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Victor Kullberg, 105 Liverpool Road, London, Movement No. 2075, 51 mm, 131 g, circa 1872
A rare precision pocket watch with chronograph and centre seconds which just came to me via auction
Kullberg to me is synonymous to English deck watches and Marine chronometers for the British Royal Navy... so not so far away from my original collecting theme
Another interesting thing that I discovered; the watch is not only key wound and set but also Crown wound and pin set...I wonder why that was done?
Case: 18k rose gold, polished, tiered, gold dome, chronograph function via crown pusher, lateral slide for chronograph locking device,
case maker's punch mark "JM".
Dial:enamel, radial Roman hours, signed and numbered, blued spade hands.
Movement: 2/3 plate movement, keywind, frosted, gilt, signed, screwed chatons, chain/fusee, large balance bridge, English lever escapement, heavy gold screw chronometer balance, freesprung, blued balance spring, set diamond endstone on balance.
Victor Kullberg was born at Visby on the island of Gothland, Sweden in 1824 and was apprenticed to a chronometer maker in 1840. On the completion of his training he was employed by Louis Urban Juergensen in Copenhagen, but was attracted toBritain at the time of the 1851 Exhibition. In Britain he remained as a maker of marine and pocket chronometers to which he brought several innovations. From 1860 onwards, thanks to the high quality of his machines and the efficiency of his new forms of auxiliary compensation, he consistently scored ratings in chronometrical competitions throughout the world and was awarded numerous gold and silver medals. With an international trade and reputation he was appointed chronometer maker to the Swedish and Norwegian navies in 1874 and, about a machine entered for the Greenwich trials of 1882, the Astronomer Royal reported that it was 'the finest chronometer they had ever had on trial'. Although unmarried, Kullberg had two sons. On their father's death, 7 July 1890, they jointly inherited the business with his nephew Peter John Wennerstrom. After the death of the nephews, Wennerstrom and hisson bought out the other interests in the business. Subsequently it was continued by Sanfrid Lindquist and survived until the 2nd Wold War during which its premises were destroyed.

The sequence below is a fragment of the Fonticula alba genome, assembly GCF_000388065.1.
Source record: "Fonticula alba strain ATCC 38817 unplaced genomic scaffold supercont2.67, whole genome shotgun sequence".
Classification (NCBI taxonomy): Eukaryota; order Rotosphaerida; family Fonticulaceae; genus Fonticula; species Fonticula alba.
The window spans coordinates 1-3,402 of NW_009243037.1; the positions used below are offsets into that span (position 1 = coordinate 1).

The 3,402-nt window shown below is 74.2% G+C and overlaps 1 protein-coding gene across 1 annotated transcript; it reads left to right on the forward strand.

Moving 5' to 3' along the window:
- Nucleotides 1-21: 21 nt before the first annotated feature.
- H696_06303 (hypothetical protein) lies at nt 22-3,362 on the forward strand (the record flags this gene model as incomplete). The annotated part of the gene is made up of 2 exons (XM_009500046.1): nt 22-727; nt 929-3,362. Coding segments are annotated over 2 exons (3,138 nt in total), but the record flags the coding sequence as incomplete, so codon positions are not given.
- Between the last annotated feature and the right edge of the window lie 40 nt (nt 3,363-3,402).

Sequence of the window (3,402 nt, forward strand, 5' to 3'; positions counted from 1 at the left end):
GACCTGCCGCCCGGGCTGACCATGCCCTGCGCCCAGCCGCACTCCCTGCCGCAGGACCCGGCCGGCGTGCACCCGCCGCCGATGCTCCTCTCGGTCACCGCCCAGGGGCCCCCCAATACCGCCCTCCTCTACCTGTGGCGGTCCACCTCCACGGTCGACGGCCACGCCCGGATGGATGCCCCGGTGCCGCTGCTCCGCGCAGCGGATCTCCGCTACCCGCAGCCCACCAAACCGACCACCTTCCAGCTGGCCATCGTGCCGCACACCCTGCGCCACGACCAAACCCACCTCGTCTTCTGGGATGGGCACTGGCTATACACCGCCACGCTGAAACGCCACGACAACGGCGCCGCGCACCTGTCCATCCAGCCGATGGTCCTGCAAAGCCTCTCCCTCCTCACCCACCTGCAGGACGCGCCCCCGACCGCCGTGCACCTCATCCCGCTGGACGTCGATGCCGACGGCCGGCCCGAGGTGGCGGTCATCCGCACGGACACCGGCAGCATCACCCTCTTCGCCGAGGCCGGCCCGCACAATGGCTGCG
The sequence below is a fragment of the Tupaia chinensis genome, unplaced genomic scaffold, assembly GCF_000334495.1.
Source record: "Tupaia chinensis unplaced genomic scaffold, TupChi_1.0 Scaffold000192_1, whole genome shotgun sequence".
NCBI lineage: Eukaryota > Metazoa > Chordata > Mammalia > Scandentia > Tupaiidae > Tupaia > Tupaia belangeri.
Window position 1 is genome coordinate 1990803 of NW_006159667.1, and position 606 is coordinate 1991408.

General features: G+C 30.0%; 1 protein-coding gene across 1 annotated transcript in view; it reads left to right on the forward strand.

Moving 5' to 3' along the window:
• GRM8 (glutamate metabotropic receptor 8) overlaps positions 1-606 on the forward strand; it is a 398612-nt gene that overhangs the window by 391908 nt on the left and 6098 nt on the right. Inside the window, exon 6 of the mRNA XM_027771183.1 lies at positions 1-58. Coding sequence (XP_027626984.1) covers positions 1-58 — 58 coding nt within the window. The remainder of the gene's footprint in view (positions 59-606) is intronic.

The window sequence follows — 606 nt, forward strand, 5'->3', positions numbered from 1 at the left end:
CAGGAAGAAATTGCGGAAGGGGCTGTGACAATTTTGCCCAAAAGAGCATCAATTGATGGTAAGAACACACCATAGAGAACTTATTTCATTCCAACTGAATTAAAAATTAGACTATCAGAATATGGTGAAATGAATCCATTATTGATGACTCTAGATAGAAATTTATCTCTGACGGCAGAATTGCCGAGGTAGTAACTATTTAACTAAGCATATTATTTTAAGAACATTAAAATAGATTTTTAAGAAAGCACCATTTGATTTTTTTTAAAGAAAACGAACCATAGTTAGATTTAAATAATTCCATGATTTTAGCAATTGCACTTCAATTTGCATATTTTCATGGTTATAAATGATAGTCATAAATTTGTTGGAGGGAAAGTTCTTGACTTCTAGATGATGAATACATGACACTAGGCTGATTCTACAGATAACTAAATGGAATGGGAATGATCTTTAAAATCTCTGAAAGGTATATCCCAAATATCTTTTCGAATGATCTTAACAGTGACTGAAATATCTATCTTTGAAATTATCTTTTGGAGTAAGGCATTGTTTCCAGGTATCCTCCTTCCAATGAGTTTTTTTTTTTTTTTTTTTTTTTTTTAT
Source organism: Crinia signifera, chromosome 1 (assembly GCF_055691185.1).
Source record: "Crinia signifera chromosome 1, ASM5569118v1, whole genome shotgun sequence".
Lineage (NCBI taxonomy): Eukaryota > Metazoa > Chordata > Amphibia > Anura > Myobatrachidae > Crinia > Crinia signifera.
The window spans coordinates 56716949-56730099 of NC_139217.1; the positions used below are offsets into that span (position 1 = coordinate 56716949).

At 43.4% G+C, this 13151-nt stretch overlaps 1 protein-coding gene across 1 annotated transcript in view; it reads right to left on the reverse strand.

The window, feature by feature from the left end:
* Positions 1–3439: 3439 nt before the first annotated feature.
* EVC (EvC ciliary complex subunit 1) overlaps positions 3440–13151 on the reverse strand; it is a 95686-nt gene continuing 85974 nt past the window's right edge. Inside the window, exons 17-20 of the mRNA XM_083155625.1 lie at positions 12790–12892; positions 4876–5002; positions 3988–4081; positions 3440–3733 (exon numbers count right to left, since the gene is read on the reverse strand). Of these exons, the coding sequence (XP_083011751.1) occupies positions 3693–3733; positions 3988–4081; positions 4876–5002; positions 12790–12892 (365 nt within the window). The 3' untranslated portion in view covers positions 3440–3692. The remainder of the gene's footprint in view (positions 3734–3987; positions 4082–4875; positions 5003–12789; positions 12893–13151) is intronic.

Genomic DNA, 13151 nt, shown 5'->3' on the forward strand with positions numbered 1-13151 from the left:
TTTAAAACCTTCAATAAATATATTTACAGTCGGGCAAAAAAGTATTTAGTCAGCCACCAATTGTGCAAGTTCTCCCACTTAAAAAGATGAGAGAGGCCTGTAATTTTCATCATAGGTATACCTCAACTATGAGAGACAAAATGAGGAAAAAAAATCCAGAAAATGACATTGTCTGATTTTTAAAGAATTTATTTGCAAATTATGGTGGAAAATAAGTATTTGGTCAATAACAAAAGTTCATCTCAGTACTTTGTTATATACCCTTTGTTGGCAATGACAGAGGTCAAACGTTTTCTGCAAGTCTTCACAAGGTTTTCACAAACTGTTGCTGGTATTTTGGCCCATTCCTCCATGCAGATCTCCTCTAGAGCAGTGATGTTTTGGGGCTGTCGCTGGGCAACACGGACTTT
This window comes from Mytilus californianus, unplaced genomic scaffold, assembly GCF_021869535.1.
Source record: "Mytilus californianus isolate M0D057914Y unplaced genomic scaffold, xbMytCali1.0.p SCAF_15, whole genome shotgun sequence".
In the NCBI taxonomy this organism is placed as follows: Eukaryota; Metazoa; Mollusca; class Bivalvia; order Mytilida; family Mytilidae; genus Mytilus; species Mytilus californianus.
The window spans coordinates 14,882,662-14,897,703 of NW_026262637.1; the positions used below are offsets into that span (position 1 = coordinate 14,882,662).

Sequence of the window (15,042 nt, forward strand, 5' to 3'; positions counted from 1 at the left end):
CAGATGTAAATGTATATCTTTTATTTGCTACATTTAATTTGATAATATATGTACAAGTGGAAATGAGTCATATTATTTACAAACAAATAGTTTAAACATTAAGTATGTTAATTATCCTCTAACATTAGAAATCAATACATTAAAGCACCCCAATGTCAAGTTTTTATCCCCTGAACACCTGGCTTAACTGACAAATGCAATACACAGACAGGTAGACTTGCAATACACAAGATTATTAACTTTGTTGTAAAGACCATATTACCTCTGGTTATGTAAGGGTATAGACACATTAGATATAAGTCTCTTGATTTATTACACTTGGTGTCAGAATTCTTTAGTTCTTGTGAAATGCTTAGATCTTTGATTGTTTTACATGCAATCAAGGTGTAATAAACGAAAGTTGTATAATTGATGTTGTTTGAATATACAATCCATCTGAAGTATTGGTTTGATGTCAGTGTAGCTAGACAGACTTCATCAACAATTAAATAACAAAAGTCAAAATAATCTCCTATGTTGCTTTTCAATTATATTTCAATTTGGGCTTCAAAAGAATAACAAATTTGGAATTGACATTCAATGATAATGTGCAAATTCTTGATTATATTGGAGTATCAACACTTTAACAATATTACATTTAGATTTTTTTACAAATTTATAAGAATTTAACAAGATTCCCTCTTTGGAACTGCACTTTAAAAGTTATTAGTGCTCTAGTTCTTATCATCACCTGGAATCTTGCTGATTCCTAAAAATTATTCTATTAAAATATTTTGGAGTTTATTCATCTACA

Source: Paul M. Chamberlain "It's about Time", New York 1941, pp. 435.
My WWW collection is now complete, time to look for new ventures!
|IHC Life Member|
nice diamond stone on balance
what a watch congrats.
|IHC Life Member|
Quite a beautiful watch. In my opinion, for a long time the English held the high standard for technical excellence. Werner's watch is a really nice example of that! I'd love to see under the dial!
|IHC Member 1335|
Victor Kullberg,one of the superior chronometer makers for sure!!
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